(Bloomberg) — Taiwan Semiconductor Manufacturing Co. raised its forecasts for 2020 revenue and spending, underscoring how surging demand for datacenter chips during the pandemic is helping offset lost business from No. 2 customer Huawei Technologies Co.

Apple Inc.’s main iPhone chipmaker said 2020 revenue will grow by above 20% in dollar terms, an improvement from an earlier forecast of a mid- to high-teens percentage rise in revenue. The company estimated capital spending will be $16 billion to $17 billion this year, higher than an earlier goal of $15 billion to $16 billion.

TSMC raised its outlook after raised its outlook June-quarter profit beat analyst estimates by the widest margin in six years. Net income came in at NT$120.8 billion ($4.1 billion), exceeding the NT$110.6 billion analysts expected on average. TSMC also reported gross margin of 53%, higher than its previous guidance of 50%-52%.

TSMC, a critically important link in the global supply chain, had previously lowered its 2020 revenue outlook to reflect potentially the biggest economic crisis since the Great Depression. But it said at the time it still expects robust demand for semiconductors in datacenters hosting a surge in online activity during the pandemic.

The company expects “the multiyear 5G and HPC application mega-trend to continue to drive demand for our advanced technology for several years,” Chief Financial Officer Wendell Huang said on a conference call.

What Bloomberg Intelligence Says

Sales of Asian contract chipmakers TSMC, SMIC and others may beat consensus in 2H despite the longer-than-expected Covid-19 pandemic, due to rising semiconductor demand for cloud processing and video conferencing amid social-distancing requirements.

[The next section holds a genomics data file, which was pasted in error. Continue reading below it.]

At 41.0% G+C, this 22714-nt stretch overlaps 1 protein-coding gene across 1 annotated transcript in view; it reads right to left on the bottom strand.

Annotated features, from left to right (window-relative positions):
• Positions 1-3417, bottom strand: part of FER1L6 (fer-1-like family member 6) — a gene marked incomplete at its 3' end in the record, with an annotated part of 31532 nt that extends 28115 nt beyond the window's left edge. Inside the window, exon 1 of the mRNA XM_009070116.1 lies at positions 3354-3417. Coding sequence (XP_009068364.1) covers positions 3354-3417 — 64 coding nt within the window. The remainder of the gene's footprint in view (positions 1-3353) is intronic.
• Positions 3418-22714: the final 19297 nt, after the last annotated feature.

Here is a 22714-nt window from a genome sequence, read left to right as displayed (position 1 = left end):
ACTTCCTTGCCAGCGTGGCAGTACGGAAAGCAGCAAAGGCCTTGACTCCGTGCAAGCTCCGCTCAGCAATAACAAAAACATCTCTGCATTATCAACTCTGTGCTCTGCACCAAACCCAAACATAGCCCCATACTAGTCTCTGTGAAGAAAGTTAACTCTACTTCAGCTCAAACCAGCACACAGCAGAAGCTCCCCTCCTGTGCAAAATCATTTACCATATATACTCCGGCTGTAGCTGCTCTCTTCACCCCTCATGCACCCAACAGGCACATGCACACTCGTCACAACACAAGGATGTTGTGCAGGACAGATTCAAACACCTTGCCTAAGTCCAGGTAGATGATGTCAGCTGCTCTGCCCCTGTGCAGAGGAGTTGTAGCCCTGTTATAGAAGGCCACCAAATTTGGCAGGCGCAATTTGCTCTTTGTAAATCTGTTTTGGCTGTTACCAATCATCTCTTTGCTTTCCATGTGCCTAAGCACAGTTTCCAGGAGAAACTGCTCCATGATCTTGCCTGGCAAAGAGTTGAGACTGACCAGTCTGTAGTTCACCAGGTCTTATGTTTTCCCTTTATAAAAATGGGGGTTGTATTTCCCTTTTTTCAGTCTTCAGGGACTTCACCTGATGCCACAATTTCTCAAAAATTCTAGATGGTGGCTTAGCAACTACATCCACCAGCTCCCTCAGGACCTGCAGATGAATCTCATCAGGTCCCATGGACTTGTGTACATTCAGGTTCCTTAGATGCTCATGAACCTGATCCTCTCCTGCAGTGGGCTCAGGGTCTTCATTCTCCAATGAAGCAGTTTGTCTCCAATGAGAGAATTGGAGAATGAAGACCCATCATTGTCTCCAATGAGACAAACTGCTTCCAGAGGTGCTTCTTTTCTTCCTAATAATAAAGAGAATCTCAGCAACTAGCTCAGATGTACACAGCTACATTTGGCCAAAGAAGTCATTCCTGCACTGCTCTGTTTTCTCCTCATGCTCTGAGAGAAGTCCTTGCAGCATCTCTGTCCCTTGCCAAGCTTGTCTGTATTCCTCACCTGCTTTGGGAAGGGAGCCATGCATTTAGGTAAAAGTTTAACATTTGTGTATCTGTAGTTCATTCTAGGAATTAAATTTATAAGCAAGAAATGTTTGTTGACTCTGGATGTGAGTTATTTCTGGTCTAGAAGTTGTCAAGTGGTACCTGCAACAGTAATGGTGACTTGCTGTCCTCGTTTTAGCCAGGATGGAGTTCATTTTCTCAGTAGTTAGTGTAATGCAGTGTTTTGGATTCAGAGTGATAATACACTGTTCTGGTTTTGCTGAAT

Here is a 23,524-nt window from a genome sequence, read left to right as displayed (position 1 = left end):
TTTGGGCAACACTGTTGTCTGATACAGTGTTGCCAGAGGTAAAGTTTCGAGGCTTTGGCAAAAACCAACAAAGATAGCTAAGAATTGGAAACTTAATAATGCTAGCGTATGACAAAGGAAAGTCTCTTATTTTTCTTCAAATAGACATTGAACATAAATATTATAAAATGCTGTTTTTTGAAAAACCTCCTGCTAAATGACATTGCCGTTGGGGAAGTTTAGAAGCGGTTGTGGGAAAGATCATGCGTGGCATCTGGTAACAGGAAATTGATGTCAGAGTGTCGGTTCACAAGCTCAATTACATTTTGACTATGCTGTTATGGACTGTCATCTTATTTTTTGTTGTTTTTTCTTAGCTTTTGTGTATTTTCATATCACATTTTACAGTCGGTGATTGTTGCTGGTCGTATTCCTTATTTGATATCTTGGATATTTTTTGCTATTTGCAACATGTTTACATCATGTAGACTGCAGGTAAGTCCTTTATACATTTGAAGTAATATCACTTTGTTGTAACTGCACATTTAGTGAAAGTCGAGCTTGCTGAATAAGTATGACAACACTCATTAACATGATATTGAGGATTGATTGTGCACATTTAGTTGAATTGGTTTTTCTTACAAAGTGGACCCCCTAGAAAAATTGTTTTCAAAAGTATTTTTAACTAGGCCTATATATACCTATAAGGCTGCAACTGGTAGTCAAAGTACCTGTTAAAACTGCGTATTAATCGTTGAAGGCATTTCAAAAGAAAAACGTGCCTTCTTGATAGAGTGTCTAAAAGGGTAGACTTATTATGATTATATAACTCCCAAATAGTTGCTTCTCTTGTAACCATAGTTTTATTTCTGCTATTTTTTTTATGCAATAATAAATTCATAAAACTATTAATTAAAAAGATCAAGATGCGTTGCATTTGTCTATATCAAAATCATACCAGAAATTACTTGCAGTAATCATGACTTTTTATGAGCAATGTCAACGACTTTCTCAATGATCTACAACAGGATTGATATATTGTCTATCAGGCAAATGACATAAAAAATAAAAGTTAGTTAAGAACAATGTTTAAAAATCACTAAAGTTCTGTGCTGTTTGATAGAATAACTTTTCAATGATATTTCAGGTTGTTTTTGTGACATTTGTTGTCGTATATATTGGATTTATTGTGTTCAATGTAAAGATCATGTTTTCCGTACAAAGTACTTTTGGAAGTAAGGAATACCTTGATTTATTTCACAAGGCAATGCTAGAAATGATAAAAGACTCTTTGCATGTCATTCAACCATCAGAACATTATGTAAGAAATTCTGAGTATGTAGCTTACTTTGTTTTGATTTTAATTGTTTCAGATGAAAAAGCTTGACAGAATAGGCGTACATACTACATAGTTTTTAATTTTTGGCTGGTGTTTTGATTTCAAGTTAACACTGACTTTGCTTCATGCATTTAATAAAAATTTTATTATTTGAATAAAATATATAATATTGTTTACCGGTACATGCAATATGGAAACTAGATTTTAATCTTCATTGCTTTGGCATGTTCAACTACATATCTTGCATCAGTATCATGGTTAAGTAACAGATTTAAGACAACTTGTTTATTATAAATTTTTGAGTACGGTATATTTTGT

– Charles Shum, analyst

Click here for the research.

Shares of the chipmaker fell 1.5% at the close of trading in Taipei, after having surged to a record earlier this week. They are still up about 44% from their March lows amid signs of recovery in demand for the company’s chips.

Its revenue of roughly NT$311 billion, which emerged on Friday when it reported its most recent sales, was already known to have surpassed consensus.

In the longer term, Taiwan’s most valuable company will still have to contend with uncertainty as the coronavirus continues to spread across the globe, particularly as signs emerge of a second wave. TSMC, however, is considered somewhat more resistant to a downturn thanks to its commanding position in the production of high-end chips needed for everything from datacenters and gaming to video streaming.

It’s also the primary producer of cutting-edge chips for Huawei, though the Trump administration’s ban on the use of American chipmaking gear for the Chinese company threatens a business relationship that accounts for about 14% of TSMC revenue. Chairman Mark Liu told shareholders in June that the Taiwanese chipmaker is confident that other customers can replace any business lost because of tightening U.S. curbs on China’s largest tech company.

“The June and 2Q20 sales number also supports our view that near-term momentum will remain healthy, which likely will persist into 3Q20 as well,” Sanford C. Bernstein analysts wrote in a note dated July 10. “Despite the ban on Huawei, we believe the long-term growth drivers such as 5G & share gain in high-performance compute (HPC) applications remain unchanged.”

(Adds revenue, spending forecast in second paragraph.)

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